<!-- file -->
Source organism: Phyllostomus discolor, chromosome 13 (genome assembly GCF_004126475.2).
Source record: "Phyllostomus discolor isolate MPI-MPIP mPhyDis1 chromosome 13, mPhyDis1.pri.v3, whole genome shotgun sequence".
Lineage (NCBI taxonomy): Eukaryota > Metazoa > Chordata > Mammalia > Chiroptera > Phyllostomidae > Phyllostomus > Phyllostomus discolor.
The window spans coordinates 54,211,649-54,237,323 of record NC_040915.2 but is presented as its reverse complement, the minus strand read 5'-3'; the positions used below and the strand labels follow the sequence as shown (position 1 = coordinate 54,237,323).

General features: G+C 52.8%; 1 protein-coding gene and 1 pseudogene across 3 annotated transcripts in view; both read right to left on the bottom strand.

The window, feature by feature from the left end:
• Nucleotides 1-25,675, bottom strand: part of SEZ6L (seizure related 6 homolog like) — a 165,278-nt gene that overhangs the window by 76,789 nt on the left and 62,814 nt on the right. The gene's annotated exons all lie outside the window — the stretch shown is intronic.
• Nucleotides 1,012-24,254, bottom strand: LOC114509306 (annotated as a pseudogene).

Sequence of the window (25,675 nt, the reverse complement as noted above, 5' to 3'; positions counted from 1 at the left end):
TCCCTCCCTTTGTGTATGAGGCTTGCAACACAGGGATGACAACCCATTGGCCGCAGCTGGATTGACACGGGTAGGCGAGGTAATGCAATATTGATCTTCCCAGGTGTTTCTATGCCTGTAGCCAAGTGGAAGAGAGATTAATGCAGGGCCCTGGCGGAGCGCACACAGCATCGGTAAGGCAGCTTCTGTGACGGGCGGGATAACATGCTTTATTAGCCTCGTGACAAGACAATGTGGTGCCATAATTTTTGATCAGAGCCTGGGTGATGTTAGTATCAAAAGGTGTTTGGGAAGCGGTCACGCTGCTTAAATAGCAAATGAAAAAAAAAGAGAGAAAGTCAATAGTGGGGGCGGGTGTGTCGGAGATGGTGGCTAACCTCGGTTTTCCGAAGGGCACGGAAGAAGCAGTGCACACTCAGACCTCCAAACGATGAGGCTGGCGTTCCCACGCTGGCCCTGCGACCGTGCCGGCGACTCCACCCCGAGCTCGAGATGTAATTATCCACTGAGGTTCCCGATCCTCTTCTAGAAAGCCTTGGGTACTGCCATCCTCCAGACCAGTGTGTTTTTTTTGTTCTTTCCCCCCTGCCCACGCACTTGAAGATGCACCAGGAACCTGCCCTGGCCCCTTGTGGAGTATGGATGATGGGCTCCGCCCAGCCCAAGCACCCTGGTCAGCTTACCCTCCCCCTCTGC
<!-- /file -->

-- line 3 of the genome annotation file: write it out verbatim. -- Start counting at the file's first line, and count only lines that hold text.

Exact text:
Lineage (NCBI taxonomy): Eukaryota > Metazoa > Chordata > Mammalia > Chiroptera > Phyllostomidae > Phyllostomus > Phyllostomus discolor.